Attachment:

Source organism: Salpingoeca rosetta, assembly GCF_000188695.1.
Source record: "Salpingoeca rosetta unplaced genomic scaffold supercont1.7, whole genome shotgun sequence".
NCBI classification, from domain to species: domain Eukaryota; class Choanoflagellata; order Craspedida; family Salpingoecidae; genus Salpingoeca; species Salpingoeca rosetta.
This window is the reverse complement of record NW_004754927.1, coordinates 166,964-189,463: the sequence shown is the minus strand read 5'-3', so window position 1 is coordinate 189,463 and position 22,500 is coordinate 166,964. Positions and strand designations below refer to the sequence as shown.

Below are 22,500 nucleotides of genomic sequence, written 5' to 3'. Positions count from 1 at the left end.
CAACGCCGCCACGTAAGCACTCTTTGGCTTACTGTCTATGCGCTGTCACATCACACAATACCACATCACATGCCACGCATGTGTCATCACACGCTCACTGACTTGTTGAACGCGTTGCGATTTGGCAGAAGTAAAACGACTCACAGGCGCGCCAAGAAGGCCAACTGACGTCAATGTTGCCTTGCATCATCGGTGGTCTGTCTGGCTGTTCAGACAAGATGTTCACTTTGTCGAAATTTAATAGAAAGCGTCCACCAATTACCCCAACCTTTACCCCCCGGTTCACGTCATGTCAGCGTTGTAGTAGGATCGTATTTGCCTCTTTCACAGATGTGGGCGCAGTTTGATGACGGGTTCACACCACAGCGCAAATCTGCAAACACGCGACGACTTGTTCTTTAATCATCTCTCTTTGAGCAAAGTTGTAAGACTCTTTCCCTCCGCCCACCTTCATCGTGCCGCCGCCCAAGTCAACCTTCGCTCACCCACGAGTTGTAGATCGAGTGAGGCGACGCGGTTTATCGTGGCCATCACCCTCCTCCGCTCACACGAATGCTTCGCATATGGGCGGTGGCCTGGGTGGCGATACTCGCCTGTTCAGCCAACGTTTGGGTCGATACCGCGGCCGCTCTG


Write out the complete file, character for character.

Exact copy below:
Source organism: Salpingoeca rosetta, assembly GCF_000188695.1.
Source record: "Salpingoeca rosetta unplaced genomic scaffold supercont1.7, whole genome shotgun sequence".
NCBI classification, from domain to species: domain Eukaryota; class Choanoflagellata; order Craspedida; family Salpingoecidae; genus Salpingoeca; species Salpingoeca rosetta.
This window is the reverse complement of record NW_004754927.1, coordinates 166,964-189,463: the sequence shown is the minus strand read 5'-3', so window position 1 is coordinate 189,463 and position 22,500 is coordinate 166,964. Positions and strand designations below refer to the sequence as shown.

Below are 22,500 nucleotides of genomic sequence, written 5' to 3'. Positions count from 1 at the left end.
CAACGCCGCCACGTAAGCACTCTTTGGCTTACTGTCTATGCGCTGTCACATCACACAATACCACATCACATGCCACGCATGTGTCATCACACGCTCACTGACTTGTTGAACGCGTTGCGATTTGGCAGAAGTAAAACGACTCACAGGCGCGCCAAGAAGGCCAACTGACGTCAATGTTGCCTTGCATCATCGGTGGTCTGTCTGGCTGTTCAGACAAGATGTTCACTTTGTCGAAATTTAATAGAAAGCGTCCACCAATTACCCCAACCTTTACCCCCCGGTTCACGTCATGTCAGCGTTGTAGTAGGATCGTATTTGCCTCTTTCACAGATGTGGGCGCAGTTTGATGACGGGTTCACACCACAGCGCAAATCTGCAAACACGCGACGACTTGTTCTTTAATCATCTCTCTTTGAGCAAAGTTGTAAGACTCTTTCCCTCCGCCCACCTTCATCGTGCCGCCGCCCAAGTCAACCTTCGCTCACCCACGAGTTGTAGATCGAGTGAGGCGACGCGGTTTATCGTGGCCATCACCCTCCTCCGCTCACACGAATGCTTCGCATATGGGCGGTGGCCTGGGTGGCGATACTCGCCTGTTCAGCCAACGTTTGGGTCGATACCGCGGCCGCTCTG